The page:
Sean McCabe maintains that in order to build an audience and establish yourself as an authority in a field, you need to show up every day for two years. It’s not a magic formula wherein you half ass your practice for two years and stumble upon a pool of perfect clients – it’s about showing up, pursuing your passion, and honing your skills. That’s all fine and good (and in my experience, about right!), but no one thinks about a project, hobby, or skill in two year increments – that’s way too daunting!

The most important thing is to break your improvement into actionable steps. It can be overwhelming when you see all of the different techniques you need to improve upon. Pick one that excites you, and work on it consistently until you see improvement. When you’re happy with your level of improvement on that technique, or feel yourself getting bored or burnt out, pick something new to work on. This is why 30 or 100 day challenges are fantastic for improving your lettering – they provide hyper-focused periods of improvement in a specific area. Chain a few of these together, and you’re well on your way to a polished skill set!

Keep things fresh and make sure you’re enjoying every single day of practice. The challenges of learning hand lettering should excite you, not cause you to procrastinate or dread practicing. In the beginning, it’s about making sure you actually like what you’re doing, if you have any prayer of committing to it long-term. If you hate practicing brush lettering, that technique might just not be your style. But, if you’re jumping around hating every technique you try, maybe lettering is a passing hobby rather than a serious pursuit.

Don’t Get Discouraged

One important thing to keep in mind when you get discouraged about your current level of lettering is this: everyone started where you started. Every expert you see was once a beginner. Scroll back through some of your favorite lettering artists’ feeds, and compare their work from a couple of years ago to now. I’d be willing to bet you’ll notice an enormous difference in the consistency of their letters, the quality of their compositions, and the accuracy of their lines. Improvement may feel slow, but it will happen steadily if you regularly show up.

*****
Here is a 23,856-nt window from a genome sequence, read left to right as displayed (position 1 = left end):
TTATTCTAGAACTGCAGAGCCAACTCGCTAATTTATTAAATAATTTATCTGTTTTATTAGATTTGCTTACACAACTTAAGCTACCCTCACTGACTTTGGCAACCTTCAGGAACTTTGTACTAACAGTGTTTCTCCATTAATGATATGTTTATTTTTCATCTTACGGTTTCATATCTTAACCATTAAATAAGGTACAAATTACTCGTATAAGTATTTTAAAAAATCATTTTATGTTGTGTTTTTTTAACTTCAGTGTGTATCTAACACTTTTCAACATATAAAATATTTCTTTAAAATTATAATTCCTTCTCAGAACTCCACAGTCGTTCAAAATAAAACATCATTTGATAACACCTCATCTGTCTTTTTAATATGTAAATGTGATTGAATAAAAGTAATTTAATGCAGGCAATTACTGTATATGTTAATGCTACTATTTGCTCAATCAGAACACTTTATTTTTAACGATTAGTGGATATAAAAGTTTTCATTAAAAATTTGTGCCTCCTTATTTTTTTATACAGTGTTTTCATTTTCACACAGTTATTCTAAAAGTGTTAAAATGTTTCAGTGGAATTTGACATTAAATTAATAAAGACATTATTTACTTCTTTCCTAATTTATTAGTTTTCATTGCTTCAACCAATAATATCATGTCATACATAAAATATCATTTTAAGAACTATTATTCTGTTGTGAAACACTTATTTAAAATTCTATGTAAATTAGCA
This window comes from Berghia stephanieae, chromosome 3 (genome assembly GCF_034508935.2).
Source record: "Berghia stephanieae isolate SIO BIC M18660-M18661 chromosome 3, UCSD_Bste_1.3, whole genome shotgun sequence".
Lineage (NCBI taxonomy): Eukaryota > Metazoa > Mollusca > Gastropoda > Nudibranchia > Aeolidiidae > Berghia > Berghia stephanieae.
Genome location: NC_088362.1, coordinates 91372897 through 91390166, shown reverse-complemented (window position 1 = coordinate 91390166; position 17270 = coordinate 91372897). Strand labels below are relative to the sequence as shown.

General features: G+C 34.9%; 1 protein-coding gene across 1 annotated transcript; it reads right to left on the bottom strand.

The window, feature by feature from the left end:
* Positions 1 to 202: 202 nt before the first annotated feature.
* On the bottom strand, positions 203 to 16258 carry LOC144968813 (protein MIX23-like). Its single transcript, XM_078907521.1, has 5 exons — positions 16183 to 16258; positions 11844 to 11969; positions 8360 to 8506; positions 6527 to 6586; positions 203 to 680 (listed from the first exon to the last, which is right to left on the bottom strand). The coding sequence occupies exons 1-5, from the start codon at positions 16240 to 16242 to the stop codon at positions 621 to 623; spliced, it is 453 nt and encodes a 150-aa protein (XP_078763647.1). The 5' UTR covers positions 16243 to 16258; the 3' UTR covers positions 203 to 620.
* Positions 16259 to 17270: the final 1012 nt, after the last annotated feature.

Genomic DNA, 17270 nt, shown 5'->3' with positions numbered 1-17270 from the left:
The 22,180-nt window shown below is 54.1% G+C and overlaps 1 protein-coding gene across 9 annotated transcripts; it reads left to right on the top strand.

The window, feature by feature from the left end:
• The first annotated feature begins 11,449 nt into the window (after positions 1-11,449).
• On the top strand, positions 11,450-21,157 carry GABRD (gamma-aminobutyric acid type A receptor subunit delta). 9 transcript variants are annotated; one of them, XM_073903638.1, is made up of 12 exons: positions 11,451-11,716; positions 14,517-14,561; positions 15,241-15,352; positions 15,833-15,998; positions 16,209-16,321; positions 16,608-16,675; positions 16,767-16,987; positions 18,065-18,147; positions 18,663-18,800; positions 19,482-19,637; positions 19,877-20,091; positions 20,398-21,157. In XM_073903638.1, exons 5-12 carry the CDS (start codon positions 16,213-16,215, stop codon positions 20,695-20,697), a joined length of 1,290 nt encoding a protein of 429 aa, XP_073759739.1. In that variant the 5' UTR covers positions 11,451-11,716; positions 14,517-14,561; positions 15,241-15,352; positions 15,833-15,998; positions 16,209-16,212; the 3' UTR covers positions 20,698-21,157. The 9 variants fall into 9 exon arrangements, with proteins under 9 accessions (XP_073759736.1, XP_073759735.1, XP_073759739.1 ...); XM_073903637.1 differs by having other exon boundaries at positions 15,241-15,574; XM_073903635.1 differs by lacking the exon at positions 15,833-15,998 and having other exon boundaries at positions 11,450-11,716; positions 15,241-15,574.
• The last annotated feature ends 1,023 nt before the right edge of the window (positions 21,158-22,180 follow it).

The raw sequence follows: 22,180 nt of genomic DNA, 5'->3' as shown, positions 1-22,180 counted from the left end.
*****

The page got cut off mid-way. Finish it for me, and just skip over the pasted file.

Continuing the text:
Just look at the difference between one of Sean McCabe’s first Instagram posts (213 weeks ago) and one of his most recent. The level of quality now compared to 4 years ago is astounding. Or my own from 101 weeks ago to something more recent. Slightly less astounding, but still a marked improvement.

The bottom line is this: be patient and practice. All valuable skills take time to learn and master, and hand lettering is no different. And I’m right there with you! I know in a year’s time I’ll be comparing my work then to my work now, and I’ll be a little embarrassed at the work I was putting out. Even the best hand lettering artists still have room for improvement – it’d be a pretty mundane existence to not find new projects within your craft that challenge you and push your limits. Draw energy from the challenges ahead, and rise to meet them.

  • Iris

    Thanks for this encouraging post. It can be a bit frustrating when on some days it seems like I see no improvement in my lettering skills. Knowing that it took even the best letterers at least two years to get where they are today gives me hope that with the same amount of dedication and hard work, I could hope to put out works as good as theirs.

    • Hi Iris! I totally know how you feel. Some days it really feels like I’ve plateaued. When that happens, I try to find something new within lettering to refocus my energy a bit – maybe it’s trying out a new tool, learning a new lettering style, or starting up a side project based around a certain theme or personal challenge!